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An Anthropological Perspective


H. Sidky

Religion: An Anthropological Perspective provides a critical view of religion focusing upon important but overlooked topics such as religion, cognition, and prehistory; science, rationality, and religion; altered states of consciousness, entheogens and religious experience; religion and the paranormal; magic and divination; religion and ecology; fundamentalism; and religion and violence. In addition, this book offers a unique and concise coverage of traditional topics of the anthropology of religion such as shamanism and witchcraft (past and present), ritual, myth, religious symbols, and revitalization movements. A vast range of findings from ethnography, ethnology, cultural anthropology, archaeology, prehistory, history, and cognitive science are brought to bear on the subject. Written in clear jargon-free prose, this book provides an accessible and comprehensive yet critical view of the anthropology of religion both for graduate and undergraduate students and general audiences. Its scope and critical scientific orientation sets Religion: An Anthropological Perspective apart from all other treatments of the subject.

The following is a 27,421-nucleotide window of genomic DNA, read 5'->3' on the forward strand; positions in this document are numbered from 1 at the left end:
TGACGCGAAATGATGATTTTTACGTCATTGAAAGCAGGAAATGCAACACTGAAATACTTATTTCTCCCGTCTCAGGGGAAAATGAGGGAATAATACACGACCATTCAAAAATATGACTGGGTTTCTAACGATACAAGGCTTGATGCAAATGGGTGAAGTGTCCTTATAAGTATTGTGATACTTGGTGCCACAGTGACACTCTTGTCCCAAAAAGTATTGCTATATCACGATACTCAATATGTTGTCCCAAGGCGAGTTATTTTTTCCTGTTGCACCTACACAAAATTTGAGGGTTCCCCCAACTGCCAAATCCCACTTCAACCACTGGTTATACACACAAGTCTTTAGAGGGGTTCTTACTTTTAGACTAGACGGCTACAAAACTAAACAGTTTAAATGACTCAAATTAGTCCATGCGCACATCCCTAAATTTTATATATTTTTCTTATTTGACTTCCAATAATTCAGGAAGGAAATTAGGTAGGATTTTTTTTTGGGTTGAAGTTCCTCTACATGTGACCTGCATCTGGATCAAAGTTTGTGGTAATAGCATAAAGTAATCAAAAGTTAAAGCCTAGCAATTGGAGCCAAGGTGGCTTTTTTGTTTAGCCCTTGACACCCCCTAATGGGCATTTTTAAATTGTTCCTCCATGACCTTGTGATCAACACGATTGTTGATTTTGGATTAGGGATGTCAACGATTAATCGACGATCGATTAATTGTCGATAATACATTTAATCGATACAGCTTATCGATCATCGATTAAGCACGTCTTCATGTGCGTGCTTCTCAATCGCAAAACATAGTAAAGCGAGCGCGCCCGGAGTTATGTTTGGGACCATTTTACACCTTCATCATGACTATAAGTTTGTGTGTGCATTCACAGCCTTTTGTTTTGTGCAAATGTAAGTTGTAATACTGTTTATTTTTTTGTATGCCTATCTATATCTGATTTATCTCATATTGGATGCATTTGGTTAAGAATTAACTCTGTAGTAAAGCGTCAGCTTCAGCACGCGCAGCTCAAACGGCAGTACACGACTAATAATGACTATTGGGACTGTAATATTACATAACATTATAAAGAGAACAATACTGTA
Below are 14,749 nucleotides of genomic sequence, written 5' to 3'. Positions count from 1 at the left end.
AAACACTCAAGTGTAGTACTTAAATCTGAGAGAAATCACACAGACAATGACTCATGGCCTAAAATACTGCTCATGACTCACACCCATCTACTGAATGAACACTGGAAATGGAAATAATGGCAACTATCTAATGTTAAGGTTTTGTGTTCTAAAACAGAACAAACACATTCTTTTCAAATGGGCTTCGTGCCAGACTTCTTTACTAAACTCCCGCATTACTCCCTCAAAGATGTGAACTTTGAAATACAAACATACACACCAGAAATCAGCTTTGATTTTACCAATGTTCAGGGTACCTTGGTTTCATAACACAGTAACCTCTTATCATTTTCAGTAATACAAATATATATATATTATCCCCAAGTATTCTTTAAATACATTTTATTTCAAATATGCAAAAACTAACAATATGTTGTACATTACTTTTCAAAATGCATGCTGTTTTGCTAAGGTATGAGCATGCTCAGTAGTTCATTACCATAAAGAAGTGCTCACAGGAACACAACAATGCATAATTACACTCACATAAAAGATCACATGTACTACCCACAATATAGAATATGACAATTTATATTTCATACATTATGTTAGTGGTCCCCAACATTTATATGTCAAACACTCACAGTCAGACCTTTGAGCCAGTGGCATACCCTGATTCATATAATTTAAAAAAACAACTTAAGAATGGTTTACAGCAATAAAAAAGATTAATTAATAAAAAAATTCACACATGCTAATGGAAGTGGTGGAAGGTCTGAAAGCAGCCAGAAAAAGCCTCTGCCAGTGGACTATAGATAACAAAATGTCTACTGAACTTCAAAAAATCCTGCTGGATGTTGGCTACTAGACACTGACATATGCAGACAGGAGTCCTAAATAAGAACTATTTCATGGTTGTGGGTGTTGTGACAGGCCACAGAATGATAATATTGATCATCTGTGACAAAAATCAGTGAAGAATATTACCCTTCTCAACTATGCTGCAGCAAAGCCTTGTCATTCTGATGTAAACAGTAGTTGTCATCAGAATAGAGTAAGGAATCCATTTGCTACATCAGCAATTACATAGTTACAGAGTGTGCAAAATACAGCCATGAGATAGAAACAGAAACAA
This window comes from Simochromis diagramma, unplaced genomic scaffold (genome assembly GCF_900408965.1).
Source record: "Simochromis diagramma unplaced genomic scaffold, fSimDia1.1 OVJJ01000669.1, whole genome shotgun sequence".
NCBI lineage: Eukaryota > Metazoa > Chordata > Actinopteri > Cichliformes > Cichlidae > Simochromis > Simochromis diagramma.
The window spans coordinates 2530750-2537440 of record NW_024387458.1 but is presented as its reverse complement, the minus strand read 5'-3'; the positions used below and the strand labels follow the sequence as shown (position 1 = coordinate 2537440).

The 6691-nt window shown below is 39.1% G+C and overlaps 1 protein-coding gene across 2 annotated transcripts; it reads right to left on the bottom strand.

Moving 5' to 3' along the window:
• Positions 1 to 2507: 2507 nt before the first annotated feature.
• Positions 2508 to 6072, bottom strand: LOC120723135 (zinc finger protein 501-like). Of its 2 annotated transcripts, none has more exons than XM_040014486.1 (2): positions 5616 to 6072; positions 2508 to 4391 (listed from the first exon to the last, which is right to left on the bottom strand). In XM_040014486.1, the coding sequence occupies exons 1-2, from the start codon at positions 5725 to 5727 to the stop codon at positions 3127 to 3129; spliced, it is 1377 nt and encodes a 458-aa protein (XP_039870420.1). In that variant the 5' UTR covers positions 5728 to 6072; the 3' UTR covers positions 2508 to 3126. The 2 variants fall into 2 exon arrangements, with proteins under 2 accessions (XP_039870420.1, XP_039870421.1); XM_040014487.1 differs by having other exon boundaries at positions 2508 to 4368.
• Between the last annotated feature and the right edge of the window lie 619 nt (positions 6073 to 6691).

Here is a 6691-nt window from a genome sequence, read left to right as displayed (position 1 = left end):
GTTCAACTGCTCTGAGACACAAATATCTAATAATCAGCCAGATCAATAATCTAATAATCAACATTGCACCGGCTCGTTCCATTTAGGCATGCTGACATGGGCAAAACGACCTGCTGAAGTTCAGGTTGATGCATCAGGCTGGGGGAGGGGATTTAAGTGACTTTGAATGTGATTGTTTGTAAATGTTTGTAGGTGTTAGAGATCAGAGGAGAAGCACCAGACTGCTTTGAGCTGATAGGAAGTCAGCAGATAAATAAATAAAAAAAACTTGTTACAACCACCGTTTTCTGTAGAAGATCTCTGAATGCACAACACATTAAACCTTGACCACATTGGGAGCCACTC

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Chapter Five: Entheogens and Religious Experience


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Entheogens and Religious Experience

As we have seen in the previous two chapters, the central feature of human spirituality is the mystical experience of a transcendent reality. This is the foundation upon which religion is built. Paula Hruby (2001: 59) describes mystical experiences as “intense phenomenological experiences of awe/wonder, unity, and expanded sense of self.” While such mystical states are typically spontaneous and unpredictable, nearly identical experiences have been achieved though the ingestion of substances referred to as entheogens (Nichols and Chemel 2006: 26). This raises the question: What is the role of entheogens in religiosity?

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